Umm... is there a legitimate disagreement about whether Hamas is a terrorist organization? Does Ian Fisher know anything about the history of Hamas?
Good God almighty, I know I'm sounding dangerously close to a neocon, but there is a friggin' gulf of difference between our nation's war of choice in Iraq and Israel's necessary reaction to daily provocation from neighbors committed to its ultimate destruction.
And yet ... and yet the media bias continues. By way of example, The Washington Post's Anthony Shadid, Scott Wilson and William Branigin today report on Hezbollah recently firing missiles into Israel's resort city of Haifa, that country's third-largest city:
"Although no casualties were reported in the attack on Haifa, Israel's ambassador to the United States, Daniel Ayalon, said the southernmost strike to date represented a 'major escalation' of the fighting."
Nice. The writers make the inference, of course, that it's somehow befuddling that the ambassador could call the strikes a "major escalation" since there were no casualties. Incompetent terrorism should get a free pass?
In perhaps the first and last time this blog turns to Charles Krauthammer for wisdom, I offer this astute essay of his from Time:
"What is so remarkable about the current wave of violence in Gaza is that the event at the origin of the 'cycle' is not at all historical, but very contemporary. The event is not buried in the mists of history. It occurred less than one year ago. Before the eyes of the whole world, Israel left Gaza. Every Jew, every soldier, every military installation, every remnant of Israeli occupation was uprooted and taken away.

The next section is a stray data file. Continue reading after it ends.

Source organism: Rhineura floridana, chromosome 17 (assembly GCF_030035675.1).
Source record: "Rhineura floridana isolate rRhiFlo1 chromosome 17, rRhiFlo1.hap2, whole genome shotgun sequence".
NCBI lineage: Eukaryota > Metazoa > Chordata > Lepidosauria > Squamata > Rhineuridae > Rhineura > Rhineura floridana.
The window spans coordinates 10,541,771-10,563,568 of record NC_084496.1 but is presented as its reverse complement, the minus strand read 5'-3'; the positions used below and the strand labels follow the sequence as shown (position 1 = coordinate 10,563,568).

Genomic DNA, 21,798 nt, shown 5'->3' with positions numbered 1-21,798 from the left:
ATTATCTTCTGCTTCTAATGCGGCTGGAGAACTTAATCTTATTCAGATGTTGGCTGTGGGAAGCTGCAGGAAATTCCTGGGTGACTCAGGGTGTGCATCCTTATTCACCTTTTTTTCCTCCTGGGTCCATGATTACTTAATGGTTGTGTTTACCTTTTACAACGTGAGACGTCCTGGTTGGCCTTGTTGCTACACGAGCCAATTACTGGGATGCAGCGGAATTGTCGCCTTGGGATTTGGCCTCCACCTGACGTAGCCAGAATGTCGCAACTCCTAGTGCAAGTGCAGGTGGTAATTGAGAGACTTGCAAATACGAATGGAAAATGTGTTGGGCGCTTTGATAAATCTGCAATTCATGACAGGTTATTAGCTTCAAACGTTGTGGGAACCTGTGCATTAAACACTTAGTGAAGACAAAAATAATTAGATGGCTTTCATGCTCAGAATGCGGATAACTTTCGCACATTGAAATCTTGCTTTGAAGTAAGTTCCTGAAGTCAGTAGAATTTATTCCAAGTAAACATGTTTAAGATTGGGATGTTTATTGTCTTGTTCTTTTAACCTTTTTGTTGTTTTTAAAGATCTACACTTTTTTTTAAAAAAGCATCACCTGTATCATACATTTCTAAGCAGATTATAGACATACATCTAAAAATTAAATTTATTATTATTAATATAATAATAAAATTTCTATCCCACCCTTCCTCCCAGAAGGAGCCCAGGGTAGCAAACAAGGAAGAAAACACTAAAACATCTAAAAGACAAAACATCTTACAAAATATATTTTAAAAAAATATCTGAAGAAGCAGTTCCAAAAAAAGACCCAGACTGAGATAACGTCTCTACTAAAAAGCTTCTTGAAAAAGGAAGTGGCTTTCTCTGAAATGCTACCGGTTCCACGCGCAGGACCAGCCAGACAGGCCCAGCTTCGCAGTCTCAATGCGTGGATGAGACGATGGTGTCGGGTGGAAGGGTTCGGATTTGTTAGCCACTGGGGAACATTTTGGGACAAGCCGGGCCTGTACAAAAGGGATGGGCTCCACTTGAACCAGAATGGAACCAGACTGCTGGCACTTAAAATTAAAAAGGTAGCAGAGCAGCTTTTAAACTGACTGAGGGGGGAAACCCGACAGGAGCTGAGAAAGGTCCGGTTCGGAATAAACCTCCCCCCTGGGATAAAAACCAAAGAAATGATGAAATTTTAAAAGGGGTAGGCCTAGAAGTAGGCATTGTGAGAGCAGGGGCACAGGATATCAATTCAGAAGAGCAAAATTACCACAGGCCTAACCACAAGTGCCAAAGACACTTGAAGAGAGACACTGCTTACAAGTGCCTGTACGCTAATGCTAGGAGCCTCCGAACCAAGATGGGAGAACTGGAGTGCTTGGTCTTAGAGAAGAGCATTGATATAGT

"How do the Palestinians respond? ... On the very day of Israel's final pullout, the Palestinians began firing rockets out of Gaza into Israeli towns on the other side of the border. And remember: those are attacks not on settlers but on civilians in Israel proper, the pre-1967 Israel that the international community recognizes as legitimately part of sovereign Israel, a member state of the U.N. A thousand rockets have fallen since.
"For what possible reason? Before the withdrawal, attacks across the border could have been rationalized with the usual Palestinian mantra of occupation, settlements and so on. But what can one say after the withdrawal?
"The logic for those continued attacks is to be found in the so-called phase plan adopted in 1974 by the Palestine National Council in Cairo. Realizing that they would never be able to destroy Israel in one fell swoop, the Palestinians adopted a graduated plan to wipe out Israel. First, accept any territory given to them in any part of historic Palestine. Then, use that sanctuary to wage war until Israel is destroyed."
" ... Consider the history of the past 12 months. Gaza is free of occupation, yet Gaza wages war. Why? Because this war is not about occupation, but about Israel's very existence. The so-called cycle will continue until the arrow is abandoned and the Palestinians accept a compromise--or until the arrow finds its mark and Israel dies."
Yep. That's pretty much what's at stake.